Once you have created the 13-Week Cash Flow Forecast, it’s important to maintain it. We suggest to maintain and update it at least weekly. We also suggest that you use this report in conjunction with the Daily Cash Report.

If you want to increase cash flow, then click here to access our 25 Ways to Improve Cash Flow whitepaper.

Why You Need to Have a 13-Week Cash Flow Report

Strategic CFO Lab Member Extra

Access your Cash Flow Tuneup Execution Plan in SCFO Lab. This tool enables you to quantify the cash unlocked in your company.

Click here to access your Execution Plan. Not a Lab Member?

Click here to learn more about SCFO Labs

Why You Need to Have a 13-Week Cash Flow Report

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Role of a Company Back Office

When customers, clients and entrepreneurs visualize any business, they usually imagine the operation’s storefront, logo, products, services, or marketing campaigns. In other words, most people choose to define businesses by their brands, products, services, ideas, and messages. Behind the attractive exterior and desirable offerings, however, the heart of most successful businesses is a well-functioning back office that provides the platform for organizational growth. In essence, your company’s back office is the lifeblood of everything your business does and will do. This article will look at the role of a company back office and how to optimize it.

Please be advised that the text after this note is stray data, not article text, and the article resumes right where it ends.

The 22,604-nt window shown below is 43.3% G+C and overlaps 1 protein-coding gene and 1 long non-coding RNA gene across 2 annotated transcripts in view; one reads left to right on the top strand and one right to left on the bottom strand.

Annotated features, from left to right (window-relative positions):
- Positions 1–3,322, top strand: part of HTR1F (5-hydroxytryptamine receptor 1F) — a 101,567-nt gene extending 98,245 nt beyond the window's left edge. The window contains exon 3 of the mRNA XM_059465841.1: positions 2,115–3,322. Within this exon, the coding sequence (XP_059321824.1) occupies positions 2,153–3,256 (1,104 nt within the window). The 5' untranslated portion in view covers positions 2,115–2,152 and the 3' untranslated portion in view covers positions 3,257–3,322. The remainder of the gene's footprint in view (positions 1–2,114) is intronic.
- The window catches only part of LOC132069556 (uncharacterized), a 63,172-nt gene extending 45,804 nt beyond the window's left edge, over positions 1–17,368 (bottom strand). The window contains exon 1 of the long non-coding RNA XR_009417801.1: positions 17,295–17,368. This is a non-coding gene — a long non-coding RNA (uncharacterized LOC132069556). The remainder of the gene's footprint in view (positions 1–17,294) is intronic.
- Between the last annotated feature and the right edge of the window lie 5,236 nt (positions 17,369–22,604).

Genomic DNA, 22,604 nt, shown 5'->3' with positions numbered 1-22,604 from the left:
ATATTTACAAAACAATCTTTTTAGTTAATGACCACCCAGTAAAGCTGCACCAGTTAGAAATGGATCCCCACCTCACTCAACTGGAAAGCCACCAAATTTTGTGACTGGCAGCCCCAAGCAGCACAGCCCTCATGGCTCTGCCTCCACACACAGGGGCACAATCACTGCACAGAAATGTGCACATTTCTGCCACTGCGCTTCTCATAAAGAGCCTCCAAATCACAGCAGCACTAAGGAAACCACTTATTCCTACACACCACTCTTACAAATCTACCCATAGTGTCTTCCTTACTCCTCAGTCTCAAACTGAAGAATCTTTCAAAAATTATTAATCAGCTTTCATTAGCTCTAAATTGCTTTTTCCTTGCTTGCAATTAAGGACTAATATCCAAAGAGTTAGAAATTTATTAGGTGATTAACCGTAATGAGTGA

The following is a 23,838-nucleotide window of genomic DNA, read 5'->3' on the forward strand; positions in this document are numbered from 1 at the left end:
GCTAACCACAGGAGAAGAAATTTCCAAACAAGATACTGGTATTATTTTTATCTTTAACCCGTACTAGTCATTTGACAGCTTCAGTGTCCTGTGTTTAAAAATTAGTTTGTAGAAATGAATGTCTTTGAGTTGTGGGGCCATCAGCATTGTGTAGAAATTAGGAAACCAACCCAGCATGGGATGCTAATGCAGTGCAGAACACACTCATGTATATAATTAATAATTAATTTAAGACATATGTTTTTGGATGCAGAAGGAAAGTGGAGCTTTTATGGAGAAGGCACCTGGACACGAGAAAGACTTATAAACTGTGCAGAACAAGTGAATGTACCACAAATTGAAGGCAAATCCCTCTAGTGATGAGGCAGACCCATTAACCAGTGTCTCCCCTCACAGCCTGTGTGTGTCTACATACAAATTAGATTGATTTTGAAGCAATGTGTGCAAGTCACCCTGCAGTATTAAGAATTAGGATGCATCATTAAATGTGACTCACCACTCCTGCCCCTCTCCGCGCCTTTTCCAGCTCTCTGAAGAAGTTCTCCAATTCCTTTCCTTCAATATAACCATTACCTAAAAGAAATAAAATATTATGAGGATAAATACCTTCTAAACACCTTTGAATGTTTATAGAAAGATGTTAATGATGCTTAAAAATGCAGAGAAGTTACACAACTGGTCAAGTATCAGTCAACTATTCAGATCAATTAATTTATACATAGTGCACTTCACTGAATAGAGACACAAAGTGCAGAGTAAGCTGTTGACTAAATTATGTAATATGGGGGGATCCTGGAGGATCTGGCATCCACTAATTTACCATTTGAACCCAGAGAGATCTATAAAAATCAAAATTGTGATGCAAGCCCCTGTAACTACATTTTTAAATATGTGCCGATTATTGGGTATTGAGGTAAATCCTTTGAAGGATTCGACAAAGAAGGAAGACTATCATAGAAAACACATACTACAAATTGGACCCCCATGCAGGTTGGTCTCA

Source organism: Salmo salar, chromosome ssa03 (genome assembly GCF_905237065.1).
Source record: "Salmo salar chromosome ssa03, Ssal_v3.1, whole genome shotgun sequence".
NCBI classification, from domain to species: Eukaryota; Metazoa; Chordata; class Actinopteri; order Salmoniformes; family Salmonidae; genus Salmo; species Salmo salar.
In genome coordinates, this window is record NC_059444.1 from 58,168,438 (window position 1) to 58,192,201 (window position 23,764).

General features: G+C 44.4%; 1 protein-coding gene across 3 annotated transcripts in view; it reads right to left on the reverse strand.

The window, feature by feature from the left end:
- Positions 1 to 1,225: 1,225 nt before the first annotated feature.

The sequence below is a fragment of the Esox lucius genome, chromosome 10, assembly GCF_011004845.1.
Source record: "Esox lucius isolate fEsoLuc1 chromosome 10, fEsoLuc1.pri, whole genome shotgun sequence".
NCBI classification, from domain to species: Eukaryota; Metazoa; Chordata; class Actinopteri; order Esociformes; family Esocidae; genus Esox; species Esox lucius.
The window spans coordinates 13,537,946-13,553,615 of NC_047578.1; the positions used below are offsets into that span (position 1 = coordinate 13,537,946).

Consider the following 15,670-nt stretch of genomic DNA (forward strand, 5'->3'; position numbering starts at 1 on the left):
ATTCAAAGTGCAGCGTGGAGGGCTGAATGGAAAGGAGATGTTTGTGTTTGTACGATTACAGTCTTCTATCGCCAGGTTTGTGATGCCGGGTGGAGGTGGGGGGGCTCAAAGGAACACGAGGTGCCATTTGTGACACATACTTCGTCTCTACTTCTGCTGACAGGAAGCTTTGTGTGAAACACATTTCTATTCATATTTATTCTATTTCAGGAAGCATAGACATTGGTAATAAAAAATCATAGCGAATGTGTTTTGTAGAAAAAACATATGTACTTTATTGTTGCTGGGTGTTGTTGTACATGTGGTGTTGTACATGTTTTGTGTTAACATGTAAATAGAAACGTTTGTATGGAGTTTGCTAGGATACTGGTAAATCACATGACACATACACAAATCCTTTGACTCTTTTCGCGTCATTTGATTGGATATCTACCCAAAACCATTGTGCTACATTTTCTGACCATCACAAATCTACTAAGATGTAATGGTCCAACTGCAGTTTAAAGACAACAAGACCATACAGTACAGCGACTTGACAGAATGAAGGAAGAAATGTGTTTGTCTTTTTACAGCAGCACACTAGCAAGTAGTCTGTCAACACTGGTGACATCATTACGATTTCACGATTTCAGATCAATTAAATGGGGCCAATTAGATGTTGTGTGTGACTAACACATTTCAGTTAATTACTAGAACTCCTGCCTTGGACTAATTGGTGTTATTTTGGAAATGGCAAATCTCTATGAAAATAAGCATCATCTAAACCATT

The efficiency and reliability of the back office ensures the health of your business… It allows you to continue to do what you do best – focus on your core competencies.

The Role of a Company Back Office: Foundation for Financial and Operational Success

Your small or medium sized company’s complete back office may consist of HR, Operations, IT, and Accounting and Compliance. The back office should stay abreast of ever-changing federal regulations, safety laws, and employment standards. In addition, it should also maintain up-to-date information systems and bookkeeping records.

The role of a company back office should help strengthen the infrastructure of your business by establishing and maintaining efficient business operations. In this article, we focus mainly on the accounting and compliance functions of your back office.